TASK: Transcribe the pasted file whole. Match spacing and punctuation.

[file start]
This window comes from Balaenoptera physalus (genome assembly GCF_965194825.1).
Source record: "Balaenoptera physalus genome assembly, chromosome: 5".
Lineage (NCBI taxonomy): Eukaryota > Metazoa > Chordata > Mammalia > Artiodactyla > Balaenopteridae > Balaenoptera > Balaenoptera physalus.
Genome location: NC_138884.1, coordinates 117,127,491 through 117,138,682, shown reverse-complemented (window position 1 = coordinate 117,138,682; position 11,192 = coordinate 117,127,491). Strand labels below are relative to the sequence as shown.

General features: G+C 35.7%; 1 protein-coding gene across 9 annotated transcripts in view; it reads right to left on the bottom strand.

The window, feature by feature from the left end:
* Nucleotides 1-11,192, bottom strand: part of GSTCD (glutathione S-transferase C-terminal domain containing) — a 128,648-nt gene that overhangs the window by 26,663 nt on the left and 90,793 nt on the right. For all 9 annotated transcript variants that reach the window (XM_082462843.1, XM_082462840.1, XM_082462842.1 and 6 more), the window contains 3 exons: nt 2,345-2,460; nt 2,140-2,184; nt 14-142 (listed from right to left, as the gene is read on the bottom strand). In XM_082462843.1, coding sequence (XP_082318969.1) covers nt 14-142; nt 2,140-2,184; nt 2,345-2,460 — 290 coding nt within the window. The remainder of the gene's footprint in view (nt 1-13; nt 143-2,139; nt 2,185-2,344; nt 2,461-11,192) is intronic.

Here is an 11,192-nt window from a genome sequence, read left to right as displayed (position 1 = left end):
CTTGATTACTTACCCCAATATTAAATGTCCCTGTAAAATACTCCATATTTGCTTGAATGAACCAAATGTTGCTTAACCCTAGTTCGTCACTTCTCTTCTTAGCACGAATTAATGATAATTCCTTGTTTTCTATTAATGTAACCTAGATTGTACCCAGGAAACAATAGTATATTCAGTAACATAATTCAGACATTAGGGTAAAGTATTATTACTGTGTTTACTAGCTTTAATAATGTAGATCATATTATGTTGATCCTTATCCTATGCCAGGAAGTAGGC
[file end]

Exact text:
This window comes from Balaenoptera physalus (genome assembly GCF_965194825.1).
Source record: "Balaenoptera physalus genome assembly, chromosome: 5".
Lineage (NCBI taxonomy): Eukaryota > Metazoa > Chordata > Mammalia > Artiodactyla > Balaenopteridae > Balaenoptera > Balaenoptera physalus.
Genome location: NC_138884.1, coordinates 117,127,491 through 117,138,682, shown reverse-complemented (window position 1 = coordinate 117,138,682; position 11,192 = coordinate 117,127,491). Strand labels below are relative to the sequence as shown.

General features: G+C 35.7%; 1 protein-coding gene across 9 annotated transcripts in view; it reads right to left on the bottom strand.

The window, feature by feature from the left end:
* Nucleotides 1-11,192, bottom strand: part of GSTCD (glutathione S-transferase C-terminal domain containing) — a 128,648-nt gene that overhangs the window by 26,663 nt on the left and 90,793 nt on the right. For all 9 annotated transcript variants that reach the window (XM_082462843.1, XM_082462840.1, XM_082462842.1 and 6 more), the window contains 3 exons: nt 2,345-2,460; nt 2,140-2,184; nt 14-142 (listed from right to left, as the gene is read on the bottom strand). In XM_082462843.1, coding sequence (XP_082318969.1) covers nt 14-142; nt 2,140-2,184; nt 2,345-2,460 — 290 coding nt within the window. The remainder of the gene's footprint in view (nt 1-13; nt 143-2,139; nt 2,185-2,344; nt 2,461-11,192) is intronic.

Here is an 11,192-nt window from a genome sequence, read left to right as displayed (position 1 = left end):
CTTGATTACTTACCCCAATATTAAATGTCCCTGTAAAATACTCCATATTTGCTTGAATGAACCAAATGTTGCTTAACCCTAGTTCGTCACTTCTCTTCTTAGCACGAATTAATGATAATTCCTTGTTTTCTATTAATGTAACCTAGATTGTACCCAGGAAACAATAGTATATTCAGTAACATAATTCAGACATTAGGGTAAAGTATTATTACTGTGTTTACTAGCTTTAATAATGTAGATCATATTATGTTGATCCTTATCCTATGCCAGGAAGTAGGC